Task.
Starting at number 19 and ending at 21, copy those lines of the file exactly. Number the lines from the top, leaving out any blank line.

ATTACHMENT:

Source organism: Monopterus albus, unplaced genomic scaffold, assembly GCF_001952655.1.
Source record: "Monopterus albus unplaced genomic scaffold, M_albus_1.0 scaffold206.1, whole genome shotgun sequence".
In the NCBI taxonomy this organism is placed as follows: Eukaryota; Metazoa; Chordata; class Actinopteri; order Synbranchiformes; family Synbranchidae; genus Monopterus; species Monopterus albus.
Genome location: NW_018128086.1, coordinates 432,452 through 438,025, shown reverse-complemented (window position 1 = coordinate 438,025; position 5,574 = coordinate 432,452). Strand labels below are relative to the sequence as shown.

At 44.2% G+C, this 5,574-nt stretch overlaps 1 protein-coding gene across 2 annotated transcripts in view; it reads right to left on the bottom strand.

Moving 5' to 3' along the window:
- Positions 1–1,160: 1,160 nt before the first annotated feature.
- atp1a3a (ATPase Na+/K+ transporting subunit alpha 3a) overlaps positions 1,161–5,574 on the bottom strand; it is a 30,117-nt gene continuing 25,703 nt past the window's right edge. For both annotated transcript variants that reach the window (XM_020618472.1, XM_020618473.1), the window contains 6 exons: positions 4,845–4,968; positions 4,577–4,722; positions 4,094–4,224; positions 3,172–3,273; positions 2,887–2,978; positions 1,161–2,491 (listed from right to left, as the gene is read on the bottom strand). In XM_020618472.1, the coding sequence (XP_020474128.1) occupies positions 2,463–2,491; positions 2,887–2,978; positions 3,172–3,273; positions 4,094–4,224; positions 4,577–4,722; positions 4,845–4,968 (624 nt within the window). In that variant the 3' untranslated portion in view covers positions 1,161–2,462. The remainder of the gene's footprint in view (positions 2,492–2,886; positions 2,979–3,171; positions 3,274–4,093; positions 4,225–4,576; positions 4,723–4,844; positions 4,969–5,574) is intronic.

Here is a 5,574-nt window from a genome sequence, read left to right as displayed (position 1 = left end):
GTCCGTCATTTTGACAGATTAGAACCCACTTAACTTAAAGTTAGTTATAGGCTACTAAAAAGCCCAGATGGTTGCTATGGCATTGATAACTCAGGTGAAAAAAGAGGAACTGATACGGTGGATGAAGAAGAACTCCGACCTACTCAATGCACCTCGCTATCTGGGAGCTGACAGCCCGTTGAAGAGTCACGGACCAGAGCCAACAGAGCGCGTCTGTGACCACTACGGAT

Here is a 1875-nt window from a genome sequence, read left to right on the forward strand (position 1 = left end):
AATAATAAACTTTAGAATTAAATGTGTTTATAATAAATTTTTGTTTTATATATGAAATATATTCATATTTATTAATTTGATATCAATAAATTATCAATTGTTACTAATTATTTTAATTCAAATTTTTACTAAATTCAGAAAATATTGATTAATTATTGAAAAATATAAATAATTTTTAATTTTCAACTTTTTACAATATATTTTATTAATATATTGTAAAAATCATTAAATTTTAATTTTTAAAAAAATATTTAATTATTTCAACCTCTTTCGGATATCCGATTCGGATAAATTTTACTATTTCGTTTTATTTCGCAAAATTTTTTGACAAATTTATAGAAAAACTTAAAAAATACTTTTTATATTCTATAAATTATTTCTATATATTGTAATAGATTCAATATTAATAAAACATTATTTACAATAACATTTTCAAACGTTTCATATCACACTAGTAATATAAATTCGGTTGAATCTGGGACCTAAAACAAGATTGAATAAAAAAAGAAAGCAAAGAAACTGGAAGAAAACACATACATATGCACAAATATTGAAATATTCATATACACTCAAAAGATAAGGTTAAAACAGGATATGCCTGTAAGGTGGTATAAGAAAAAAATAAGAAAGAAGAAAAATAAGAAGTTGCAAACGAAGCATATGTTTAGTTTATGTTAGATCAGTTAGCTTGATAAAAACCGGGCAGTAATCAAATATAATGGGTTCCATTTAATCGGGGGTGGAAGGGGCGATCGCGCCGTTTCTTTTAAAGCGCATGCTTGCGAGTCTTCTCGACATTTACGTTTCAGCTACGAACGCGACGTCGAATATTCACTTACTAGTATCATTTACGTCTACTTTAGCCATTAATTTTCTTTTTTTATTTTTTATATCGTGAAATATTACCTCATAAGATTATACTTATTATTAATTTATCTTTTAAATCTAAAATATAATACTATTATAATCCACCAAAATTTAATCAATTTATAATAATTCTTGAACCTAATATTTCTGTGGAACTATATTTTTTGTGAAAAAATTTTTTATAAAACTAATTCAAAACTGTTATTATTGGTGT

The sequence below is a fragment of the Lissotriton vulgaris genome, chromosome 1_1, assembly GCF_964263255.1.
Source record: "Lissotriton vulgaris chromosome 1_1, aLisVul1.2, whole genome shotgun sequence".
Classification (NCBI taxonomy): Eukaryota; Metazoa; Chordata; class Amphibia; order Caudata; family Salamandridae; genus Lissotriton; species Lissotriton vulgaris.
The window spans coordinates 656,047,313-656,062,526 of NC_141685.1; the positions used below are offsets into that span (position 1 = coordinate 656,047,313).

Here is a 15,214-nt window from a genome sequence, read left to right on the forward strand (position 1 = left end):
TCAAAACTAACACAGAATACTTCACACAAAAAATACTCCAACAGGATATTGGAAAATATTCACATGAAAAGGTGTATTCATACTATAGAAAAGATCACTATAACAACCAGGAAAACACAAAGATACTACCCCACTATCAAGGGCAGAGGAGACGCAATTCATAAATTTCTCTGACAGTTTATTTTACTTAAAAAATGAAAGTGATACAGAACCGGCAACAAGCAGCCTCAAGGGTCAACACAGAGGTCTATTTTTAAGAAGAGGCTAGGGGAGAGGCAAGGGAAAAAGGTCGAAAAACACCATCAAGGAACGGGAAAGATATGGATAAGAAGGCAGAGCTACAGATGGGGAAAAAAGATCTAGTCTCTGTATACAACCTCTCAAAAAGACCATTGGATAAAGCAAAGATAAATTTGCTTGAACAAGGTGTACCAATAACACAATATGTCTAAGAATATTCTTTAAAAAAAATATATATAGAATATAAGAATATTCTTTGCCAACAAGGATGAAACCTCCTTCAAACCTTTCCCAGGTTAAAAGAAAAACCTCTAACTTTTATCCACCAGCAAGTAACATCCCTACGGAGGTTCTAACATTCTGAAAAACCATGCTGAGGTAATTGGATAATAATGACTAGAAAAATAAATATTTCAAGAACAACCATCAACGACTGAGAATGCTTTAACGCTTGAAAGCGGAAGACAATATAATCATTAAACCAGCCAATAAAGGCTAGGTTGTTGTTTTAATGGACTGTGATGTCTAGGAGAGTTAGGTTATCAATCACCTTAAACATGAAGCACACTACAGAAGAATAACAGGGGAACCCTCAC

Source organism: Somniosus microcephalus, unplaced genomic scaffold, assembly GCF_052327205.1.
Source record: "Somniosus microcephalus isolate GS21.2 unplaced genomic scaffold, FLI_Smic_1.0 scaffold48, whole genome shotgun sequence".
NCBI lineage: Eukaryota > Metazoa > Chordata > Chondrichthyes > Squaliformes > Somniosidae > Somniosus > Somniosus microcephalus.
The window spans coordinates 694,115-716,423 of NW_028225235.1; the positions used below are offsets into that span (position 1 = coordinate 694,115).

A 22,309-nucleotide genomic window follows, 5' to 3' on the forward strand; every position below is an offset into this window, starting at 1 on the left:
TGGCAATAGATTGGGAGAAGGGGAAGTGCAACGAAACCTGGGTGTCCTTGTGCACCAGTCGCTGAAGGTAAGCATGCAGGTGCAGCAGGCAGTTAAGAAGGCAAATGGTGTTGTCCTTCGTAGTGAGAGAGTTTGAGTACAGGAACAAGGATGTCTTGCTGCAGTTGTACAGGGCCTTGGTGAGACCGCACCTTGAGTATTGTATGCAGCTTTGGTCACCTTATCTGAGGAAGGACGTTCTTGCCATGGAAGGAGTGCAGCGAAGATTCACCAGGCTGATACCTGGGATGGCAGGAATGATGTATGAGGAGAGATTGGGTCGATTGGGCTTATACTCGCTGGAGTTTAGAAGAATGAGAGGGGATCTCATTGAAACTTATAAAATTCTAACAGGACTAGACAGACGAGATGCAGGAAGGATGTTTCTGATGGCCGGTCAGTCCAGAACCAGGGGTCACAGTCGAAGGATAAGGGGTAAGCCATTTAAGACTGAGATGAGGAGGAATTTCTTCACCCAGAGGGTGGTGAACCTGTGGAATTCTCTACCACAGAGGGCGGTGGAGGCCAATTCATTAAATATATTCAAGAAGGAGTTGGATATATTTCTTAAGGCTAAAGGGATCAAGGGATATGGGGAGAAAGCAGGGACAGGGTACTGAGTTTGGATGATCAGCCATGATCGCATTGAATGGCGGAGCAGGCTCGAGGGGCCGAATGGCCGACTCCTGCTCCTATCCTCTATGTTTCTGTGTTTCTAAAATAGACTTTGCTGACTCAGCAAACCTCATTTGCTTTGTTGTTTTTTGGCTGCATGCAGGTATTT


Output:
Source organism: Somniosus microcephalus, unplaced genomic scaffold, assembly GCF_052327205.1.
Source record: "Somniosus microcephalus isolate GS21.2 unplaced genomic scaffold, FLI_Smic_1.0 scaffold48, whole genome shotgun sequence".
NCBI lineage: Eukaryota > Metazoa > Chordata > Chondrichthyes > Squaliformes > Somniosidae > Somniosus > Somniosus microcephalus.